Vinyl love: Lush “Topolino”

(Vinyl Love is a series of posts that quite simply lists, describes, and displays the pieces in my growing vinyl collection. You can bet that each record was given a spin during the drafting of each corresponding post.)

Artist: Lush
Album Title: Topolino
Year released: 1996
Year reissued: 2016
Details: yellow vinyl, disc five in limited Origami box set, Record Store Day 2016 release, limited to 2000

The skinny: “Topolino” is the final piece in “Origami”, the five disc box set of Lush LPs that 4AD put out on Record Store Day 2016. And truth be told, of the five records I’ve posted about over the past five weeks, this one is the least likely to hit my turntable on a regular basis. Perhaps a dour way to end the series but even this record has its merits. If you paid attention to the photos of last week’s subject, “Lovelife“, you might notice that the artwork of this week’s record looks eerily similar. The explanation is a simple one. “Topolino” was a compilation of b-sides recorded during the “Lovelife” sessions and as it turned out, it was the final full-length release by the group. Chris Acland, the band’s drummer, died two month’s after its release and Lush disbanded, save for a short-lived reunion almost a decade later… but that’s a story for another time.

Standout track: “Shake baby shake”

Vinyl love: Lush “Lovelife”

(Vinyl Love is a series of posts that quite simply lists, describes, and displays the pieces in my growing vinyl collection. You can bet that each record was given a spin during the drafting of each corresponding post.)

Artist: Lush
Album Title: Lovelife
Year released: 1996
Year reissued: 2016
Details: pink vinyl, disc four in limited Origami box set, Record Store Day 2016 release, limited to 2000

The skinny: As I mentioned last week, Lush’s third studio album, “Lovelife”, was their Britpop album. Don’t look down your nose at them though. Everyone was doing it at the time. I didn’t mind the change in sound at all because I had gotten caught up in the hype of the scene, just as much as did many of my friends. Still, had you not followed their progression as closely as I did, you might not have recognized this as at all the same band that had us dreaming colours on “Gala” and “Spooky“. Sure, there was some ethereal sounds on “Lovelife” but the guitar driven pop had been amped up and Mike Berenyi’s vocals were without a doubt more obvious here than on any of their previous work. And yeah, she definitely does hold her own in a duet with Pulp’s Jarvis Cocker on the tune below. 4AD’s choice of pink for this fourth disc in the ‘Origami’ box set does not just match the colour palette of the album artwork but also feels in line the with the decidedly bubblegum tone of its sound.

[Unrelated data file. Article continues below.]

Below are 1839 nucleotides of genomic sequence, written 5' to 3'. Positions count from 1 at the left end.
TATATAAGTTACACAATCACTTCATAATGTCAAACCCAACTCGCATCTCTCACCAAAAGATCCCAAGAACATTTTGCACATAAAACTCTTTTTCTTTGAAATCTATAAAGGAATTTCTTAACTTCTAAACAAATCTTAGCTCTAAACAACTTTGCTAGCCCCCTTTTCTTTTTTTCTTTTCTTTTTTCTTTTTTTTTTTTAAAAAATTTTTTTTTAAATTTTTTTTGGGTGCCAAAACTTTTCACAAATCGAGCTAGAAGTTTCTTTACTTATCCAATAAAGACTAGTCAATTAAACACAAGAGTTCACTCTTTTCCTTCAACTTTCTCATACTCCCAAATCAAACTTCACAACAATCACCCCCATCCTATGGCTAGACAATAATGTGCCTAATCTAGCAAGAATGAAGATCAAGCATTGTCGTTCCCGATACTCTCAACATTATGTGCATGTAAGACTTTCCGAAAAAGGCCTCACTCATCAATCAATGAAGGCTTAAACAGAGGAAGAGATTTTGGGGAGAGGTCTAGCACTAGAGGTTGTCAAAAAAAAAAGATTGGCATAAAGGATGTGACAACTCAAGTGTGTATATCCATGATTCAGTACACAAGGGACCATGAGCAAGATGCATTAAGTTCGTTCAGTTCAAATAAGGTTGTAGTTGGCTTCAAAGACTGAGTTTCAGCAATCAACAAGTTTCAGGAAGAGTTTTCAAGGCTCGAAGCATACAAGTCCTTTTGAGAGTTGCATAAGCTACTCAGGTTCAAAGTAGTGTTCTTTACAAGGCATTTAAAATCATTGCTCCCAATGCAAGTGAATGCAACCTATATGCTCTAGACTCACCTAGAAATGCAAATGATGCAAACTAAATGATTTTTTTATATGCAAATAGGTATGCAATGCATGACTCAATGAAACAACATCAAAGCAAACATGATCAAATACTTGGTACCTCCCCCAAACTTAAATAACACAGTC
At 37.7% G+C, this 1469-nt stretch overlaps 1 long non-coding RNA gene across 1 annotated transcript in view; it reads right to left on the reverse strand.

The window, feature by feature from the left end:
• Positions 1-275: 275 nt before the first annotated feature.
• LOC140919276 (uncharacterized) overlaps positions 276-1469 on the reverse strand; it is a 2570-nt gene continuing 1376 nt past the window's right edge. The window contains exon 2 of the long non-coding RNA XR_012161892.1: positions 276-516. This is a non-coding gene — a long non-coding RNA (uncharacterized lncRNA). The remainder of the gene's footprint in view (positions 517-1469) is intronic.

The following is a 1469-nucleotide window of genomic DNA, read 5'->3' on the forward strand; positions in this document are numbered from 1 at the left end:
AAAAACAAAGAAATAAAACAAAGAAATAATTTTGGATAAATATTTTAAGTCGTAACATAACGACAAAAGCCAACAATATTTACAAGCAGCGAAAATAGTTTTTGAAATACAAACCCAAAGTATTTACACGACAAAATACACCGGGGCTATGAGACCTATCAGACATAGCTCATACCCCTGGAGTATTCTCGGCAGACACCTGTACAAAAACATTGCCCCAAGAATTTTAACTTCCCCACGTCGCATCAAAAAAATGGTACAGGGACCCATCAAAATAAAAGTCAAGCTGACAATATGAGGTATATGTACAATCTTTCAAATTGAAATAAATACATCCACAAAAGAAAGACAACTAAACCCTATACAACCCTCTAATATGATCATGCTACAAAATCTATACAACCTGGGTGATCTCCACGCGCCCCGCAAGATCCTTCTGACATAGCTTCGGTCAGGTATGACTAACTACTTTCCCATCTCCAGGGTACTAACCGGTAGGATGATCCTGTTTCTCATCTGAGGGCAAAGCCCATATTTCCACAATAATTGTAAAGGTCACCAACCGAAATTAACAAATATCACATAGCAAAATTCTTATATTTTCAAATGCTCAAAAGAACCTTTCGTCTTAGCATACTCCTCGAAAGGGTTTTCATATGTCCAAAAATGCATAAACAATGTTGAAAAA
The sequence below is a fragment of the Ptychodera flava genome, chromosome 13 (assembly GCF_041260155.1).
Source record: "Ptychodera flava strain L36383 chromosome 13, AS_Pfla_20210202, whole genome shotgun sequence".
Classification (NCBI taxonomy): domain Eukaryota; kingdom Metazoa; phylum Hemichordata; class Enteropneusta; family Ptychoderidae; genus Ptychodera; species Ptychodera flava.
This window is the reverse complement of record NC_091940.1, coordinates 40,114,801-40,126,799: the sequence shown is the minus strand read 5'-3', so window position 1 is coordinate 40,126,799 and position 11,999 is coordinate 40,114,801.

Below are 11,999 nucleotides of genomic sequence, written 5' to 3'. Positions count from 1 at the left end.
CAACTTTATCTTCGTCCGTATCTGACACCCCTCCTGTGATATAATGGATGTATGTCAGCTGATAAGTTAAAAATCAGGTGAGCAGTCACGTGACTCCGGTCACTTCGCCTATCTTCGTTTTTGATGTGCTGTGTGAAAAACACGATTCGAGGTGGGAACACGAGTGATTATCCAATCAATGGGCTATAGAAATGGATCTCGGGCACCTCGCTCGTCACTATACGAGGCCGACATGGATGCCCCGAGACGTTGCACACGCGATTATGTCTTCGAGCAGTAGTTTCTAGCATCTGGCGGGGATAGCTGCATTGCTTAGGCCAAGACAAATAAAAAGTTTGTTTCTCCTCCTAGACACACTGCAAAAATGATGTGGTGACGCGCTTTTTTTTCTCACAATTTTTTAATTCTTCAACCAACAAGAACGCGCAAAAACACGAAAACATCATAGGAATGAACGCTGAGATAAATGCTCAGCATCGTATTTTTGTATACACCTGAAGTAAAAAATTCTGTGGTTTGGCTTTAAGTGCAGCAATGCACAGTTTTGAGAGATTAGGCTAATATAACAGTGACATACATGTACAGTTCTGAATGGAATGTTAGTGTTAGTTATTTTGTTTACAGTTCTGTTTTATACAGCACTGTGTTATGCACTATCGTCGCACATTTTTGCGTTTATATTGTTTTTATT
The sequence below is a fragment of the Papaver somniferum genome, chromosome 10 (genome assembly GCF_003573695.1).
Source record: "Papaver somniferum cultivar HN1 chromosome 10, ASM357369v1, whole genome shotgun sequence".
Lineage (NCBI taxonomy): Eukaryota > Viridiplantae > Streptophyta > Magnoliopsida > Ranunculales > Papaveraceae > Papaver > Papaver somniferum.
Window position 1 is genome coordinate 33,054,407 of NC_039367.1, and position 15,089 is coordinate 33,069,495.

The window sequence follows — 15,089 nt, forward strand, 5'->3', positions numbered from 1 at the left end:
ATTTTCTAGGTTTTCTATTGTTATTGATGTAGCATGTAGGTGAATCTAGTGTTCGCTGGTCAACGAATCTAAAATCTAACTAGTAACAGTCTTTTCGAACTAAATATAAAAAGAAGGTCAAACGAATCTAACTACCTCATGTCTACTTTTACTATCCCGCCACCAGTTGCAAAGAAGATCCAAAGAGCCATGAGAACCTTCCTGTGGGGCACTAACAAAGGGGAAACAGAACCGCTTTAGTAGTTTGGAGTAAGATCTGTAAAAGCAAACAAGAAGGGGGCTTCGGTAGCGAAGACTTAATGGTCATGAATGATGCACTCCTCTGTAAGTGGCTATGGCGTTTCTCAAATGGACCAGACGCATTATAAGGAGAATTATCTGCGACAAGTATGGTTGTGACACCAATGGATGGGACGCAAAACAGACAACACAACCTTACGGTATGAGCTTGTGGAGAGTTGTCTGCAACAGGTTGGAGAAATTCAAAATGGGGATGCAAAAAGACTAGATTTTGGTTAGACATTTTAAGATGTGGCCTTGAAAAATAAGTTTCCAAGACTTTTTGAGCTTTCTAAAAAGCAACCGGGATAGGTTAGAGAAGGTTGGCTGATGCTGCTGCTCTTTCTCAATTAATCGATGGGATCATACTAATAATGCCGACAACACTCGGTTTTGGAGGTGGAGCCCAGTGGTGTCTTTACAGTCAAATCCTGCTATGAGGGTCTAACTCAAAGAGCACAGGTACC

Standout track: “Ciao!”

Vinyl love: Lush “Split”

(Vinyl Love is a series of posts that quite simply lists, describes, and displays the pieces in my growing vinyl collection. You can bet that each record was given a spin during the drafting of each corresponding post.)

Artist: Lush
Album Title: Split
Year released: 1994
Year reissued: 2016
Details: red vinyl, disc three in limited Origami box set, Record Store Day 2016 release, limited to 2000

The skinny: I’m posting this, the third disc and third part of a series featuring the pieces of previous Record Store Day purchase, just as I am preparing to wade out into the madness for more this morning. In my opinion and it’s likely an unpopular one, Lush’s second album “Split” was their best. The album served as a transition piece in their too short, three studio album recording career, bridging the gap between the dream pop influence of Robin Guthrie in “Spooky” (and their early EPs collected on “Gala”) and the Britpop exuberance of their final album, “Lovelife” (which we’ll see next weekend). It’s also very possible that the slightly edgier tendencies found here could have been rooted in their touring with the who’s who of American alternative as part of the Lollapalooza festival two years earlier. All this and the top notch work by Alan Moulder add up to an excellent album. 4AD pressed this third piece of the Origami box set to brilliant red, oft the colour of frontwoman Miki Berenyi’s hair. Yup.

Standout track: “Desire lines”